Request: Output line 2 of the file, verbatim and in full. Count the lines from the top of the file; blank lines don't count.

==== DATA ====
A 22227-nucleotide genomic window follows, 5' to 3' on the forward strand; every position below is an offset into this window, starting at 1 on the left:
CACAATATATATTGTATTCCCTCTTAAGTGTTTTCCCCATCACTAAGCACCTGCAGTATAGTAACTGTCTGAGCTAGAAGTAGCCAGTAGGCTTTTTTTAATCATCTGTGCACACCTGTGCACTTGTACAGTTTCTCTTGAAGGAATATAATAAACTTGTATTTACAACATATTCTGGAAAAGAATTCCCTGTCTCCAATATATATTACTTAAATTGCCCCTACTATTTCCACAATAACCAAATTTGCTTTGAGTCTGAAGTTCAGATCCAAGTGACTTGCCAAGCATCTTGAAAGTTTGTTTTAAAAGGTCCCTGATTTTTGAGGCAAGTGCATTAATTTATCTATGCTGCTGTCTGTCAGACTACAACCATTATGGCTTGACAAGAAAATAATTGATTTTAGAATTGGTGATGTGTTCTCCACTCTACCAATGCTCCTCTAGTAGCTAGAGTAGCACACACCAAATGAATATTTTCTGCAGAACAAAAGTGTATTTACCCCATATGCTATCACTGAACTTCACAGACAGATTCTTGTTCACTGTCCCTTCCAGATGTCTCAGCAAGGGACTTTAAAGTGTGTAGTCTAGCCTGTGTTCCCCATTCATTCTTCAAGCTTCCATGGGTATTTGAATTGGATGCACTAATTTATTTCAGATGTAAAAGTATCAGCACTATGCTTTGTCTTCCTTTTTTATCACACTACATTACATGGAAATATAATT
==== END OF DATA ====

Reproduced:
CACAATATATATTGTATTCCCTCTTAAGTGTTTTCCCCATCACTAAGCACCTGCAGTATAGTAACTGTCTGAGCTAGAAGTAGCCAGTAGGCTTTTTTTAATCATCTGTGCACACCTGTGCACTTGTACAGTTTCTCTTGAAGGAATATAATAAACTTGTATTTACAACATATTCTGGAAAAGAATTCCCTGTCTCCAATATATATTACTTAAATTGCCCCTACTATTTCCACAATAACCAAATTTGCTTTGAGTCTGAAGTTCAGATCCAAGTGACTTGCCAAGCATCTTGAAAGTTTGTTTTAAAAGGTCCCTGATTTTTGAGGCAAGTGCATTAATTTATCTATGCTGCTGTCTGTCAGACTACAACCATTATGGCTTGACAAGAAAATAATTGATTTTAGAATTGGTGATGTGTTCTCCACTCTACCAATGCTCCTCTAGTAGCTAGAGTAGCACACACCAAATGAATATTTTCTGCAGAACAAAAGTGTATTTACCCCATATGCTATCACTGAACTTCACAGACAGATTCTTGTTCACTGTCCCTTCCAGATGTCTCAGCAAGGGACTTTAAAGTGTGTAGTCTAGCCTGTGTTCCCCATTCATTCTTCAAGCTTCCATGGGTATTTGAATTGGATGCACTAATTTATTTCAGATGTAAAAGTATCAGCACTATGCTTTGTCTTCCTTTTTTATCACACTACATTACATGGAAATATAATT